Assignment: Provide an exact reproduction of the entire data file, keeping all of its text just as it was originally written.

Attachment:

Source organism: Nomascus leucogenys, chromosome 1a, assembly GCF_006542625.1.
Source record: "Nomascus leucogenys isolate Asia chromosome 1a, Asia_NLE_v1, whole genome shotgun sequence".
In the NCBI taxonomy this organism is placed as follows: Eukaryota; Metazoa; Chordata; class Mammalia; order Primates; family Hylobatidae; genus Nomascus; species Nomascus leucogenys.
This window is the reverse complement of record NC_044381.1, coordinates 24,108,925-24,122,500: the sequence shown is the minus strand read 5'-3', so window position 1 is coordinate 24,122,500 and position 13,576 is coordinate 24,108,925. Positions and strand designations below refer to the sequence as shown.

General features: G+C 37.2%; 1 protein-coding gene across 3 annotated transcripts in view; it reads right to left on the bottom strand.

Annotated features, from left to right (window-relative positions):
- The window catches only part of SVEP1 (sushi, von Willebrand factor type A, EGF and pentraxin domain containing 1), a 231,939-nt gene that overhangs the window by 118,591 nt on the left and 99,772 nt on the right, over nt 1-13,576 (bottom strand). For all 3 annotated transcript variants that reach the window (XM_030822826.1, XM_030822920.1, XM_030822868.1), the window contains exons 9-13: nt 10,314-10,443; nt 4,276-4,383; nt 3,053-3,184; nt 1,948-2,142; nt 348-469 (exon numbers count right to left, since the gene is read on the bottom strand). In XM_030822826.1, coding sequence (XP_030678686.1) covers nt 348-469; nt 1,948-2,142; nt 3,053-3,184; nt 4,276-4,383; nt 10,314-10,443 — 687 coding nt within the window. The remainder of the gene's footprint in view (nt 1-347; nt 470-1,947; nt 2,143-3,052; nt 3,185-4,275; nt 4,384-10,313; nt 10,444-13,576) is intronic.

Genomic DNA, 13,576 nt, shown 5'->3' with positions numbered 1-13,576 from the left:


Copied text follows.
Source organism: Nomascus leucogenys, chromosome 1a, assembly GCF_006542625.1.
Source record: "Nomascus leucogenys isolate Asia chromosome 1a, Asia_NLE_v1, whole genome shotgun sequence".
In the NCBI taxonomy this organism is placed as follows: Eukaryota; Metazoa; Chordata; class Mammalia; order Primates; family Hylobatidae; genus Nomascus; species Nomascus leucogenys.
This window is the reverse complement of record NC_044381.1, coordinates 24,108,925-24,122,500: the sequence shown is the minus strand read 5'-3', so window position 1 is coordinate 24,122,500 and position 13,576 is coordinate 24,108,925. Positions and strand designations below refer to the sequence as shown.

General features: G+C 37.2%; 1 protein-coding gene across 3 annotated transcripts in view; it reads right to left on the bottom strand.

Annotated features, from left to right (window-relative positions):
- The window catches only part of SVEP1 (sushi, von Willebrand factor type A, EGF and pentraxin domain containing 1), a 231,939-nt gene that overhangs the window by 118,591 nt on the left and 99,772 nt on the right, over nt 1-13,576 (bottom strand). For all 3 annotated transcript variants that reach the window (XM_030822826.1, XM_030822920.1, XM_030822868.1), the window contains exons 9-13: nt 10,314-10,443; nt 4,276-4,383; nt 3,053-3,184; nt 1,948-2,142; nt 348-469 (exon numbers count right to left, since the gene is read on the bottom strand). In XM_030822826.1, coding sequence (XP_030678686.1) covers nt 348-469; nt 1,948-2,142; nt 3,053-3,184; nt 4,276-4,383; nt 10,314-10,443 — 687 coding nt within the window. The remainder of the gene's footprint in view (nt 1-347; nt 470-1,947; nt 2,143-3,052; nt 3,185-4,275; nt 4,384-10,313; nt 10,444-13,576) is intronic.

Genomic DNA, 13,576 nt, shown 5'->3' with positions numbered 1-13,576 from the left: